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Senior Manager
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13 Jun 2005, 10:10
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Senior Manager
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13 Jun 2005, 10:12
feel like A is the answer

1) can be only 2
2) can be 2 or -2
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13 Jun 2005, 10:23
Looks like it's C.

A is not suff.: x can be =2 or -1

B illiminates x=-1

So it's C
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13 Jun 2005, 12:21
formal solution for (1)

|x-x^2|=2
can be divided into 2 equations
x-x^2=2 roots[2;-1]
x-x^2=-2 no real roots

What is a formal solution for (2)??

You should come up with the following results( Can Mathcad be wrong?):
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13 Jun 2005, 13:23
OK:

Solution for #1 is -1 or 2

So A isn't enough

Solution for # 2 is -2 or 2

So B isn't enough either

Combine A and B: the only way to satisfy both equations is to use 2.

What is wrong in my line of reasoning ?
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13 Jun 2005, 15:33
C. The easiest way is to graph it (without 2).

This problem is too hard for GMAT. Both functions have negative solutions that aren't too obvious, and probably not integer
Senior Manager
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13 Jun 2005, 22:45
katrin wrote:
OK:

Solution for #1 is -1 or 2

So A isn't enough

Solution for # 2 is -2 or 2

So B isn't enough either

Combine A and B: the only way to satisfy both equations is to use 2.

What is wrong in my line of reasoning ?

Nothing, I suppose!
Just wanted a formal solution in the sense that you build up the equations from which you get 2 and -2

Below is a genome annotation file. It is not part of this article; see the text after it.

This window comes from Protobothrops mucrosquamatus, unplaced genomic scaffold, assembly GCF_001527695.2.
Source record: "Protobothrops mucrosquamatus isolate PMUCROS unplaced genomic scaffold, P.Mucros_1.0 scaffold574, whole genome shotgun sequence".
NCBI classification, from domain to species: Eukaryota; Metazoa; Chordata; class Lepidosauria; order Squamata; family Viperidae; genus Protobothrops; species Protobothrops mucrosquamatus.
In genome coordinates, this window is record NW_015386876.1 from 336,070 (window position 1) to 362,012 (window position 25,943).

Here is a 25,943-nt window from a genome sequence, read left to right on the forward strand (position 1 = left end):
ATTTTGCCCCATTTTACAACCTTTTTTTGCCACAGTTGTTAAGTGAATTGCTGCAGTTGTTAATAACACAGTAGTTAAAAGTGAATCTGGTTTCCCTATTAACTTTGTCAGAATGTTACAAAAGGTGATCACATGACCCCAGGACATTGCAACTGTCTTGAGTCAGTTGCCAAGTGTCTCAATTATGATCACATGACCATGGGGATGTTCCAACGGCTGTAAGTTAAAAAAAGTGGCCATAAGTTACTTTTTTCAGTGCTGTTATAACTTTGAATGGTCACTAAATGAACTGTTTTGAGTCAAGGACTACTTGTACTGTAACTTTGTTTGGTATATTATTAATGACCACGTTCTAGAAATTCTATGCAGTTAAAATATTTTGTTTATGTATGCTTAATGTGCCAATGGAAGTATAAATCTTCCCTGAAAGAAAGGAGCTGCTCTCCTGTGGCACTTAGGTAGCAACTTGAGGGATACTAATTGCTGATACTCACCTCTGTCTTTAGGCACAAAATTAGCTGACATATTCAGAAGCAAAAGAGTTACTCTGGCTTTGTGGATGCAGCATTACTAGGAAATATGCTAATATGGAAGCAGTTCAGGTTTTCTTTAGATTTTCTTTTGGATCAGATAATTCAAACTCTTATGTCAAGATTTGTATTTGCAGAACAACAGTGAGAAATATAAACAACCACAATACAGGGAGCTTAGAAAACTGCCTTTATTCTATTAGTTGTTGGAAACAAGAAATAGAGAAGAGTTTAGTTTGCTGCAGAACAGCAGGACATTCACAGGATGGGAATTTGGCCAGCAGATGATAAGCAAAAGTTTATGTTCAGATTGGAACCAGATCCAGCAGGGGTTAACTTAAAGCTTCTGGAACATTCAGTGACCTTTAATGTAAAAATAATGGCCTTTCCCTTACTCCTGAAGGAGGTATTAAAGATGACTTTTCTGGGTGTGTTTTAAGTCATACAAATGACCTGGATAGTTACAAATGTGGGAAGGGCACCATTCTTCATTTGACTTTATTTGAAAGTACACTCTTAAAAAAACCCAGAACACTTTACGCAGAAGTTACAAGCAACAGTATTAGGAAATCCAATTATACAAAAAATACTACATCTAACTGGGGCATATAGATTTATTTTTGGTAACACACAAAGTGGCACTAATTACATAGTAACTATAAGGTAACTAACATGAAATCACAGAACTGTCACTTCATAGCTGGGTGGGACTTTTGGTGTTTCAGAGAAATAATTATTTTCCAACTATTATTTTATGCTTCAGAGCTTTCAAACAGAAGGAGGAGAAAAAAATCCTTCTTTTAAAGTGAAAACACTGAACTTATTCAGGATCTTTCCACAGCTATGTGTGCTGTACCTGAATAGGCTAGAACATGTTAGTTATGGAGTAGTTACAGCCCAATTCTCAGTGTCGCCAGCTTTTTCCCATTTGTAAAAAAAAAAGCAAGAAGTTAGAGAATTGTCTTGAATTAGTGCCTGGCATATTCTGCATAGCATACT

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16 Jun 2005, 04:35
In (1), we know |x^2| = x^2, so it reduces to solving

x-x^2=2 or x-x^2=-2

First one has no real solutions, second one has 2 and -1

So (1) gives 2 and -1 as possible values of x. Not suff

(2) alone does not tell us anything either

But together, they give x=2

If I saw this in my GMAT, I'd likely have solved (1) and assumed that (2) would not give us a unique solution and chosen C.
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16 Jun 2005, 11:50
(1)|x-|x^2||=2
Since x^2>=0 it redueces to |x-x^2|=2
(x-x^2) is always less than zero if x is an integer (very easy to prove)
So it reduces to
x^2-x-2=0
x=2 or x=-1
Insufficient

(2)|x^2-|x||=2
If x>0
|x^2-x|=2
x=2 (solve as (1))

If x<0
x=-2 (by symmetry. You can solve it too like before)
Insufficient

Combined:
x=2
sufficient

I disagree this is too hard for GMAT. I say it is a perfect GMAT question.
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16 Jun 2005, 11:50
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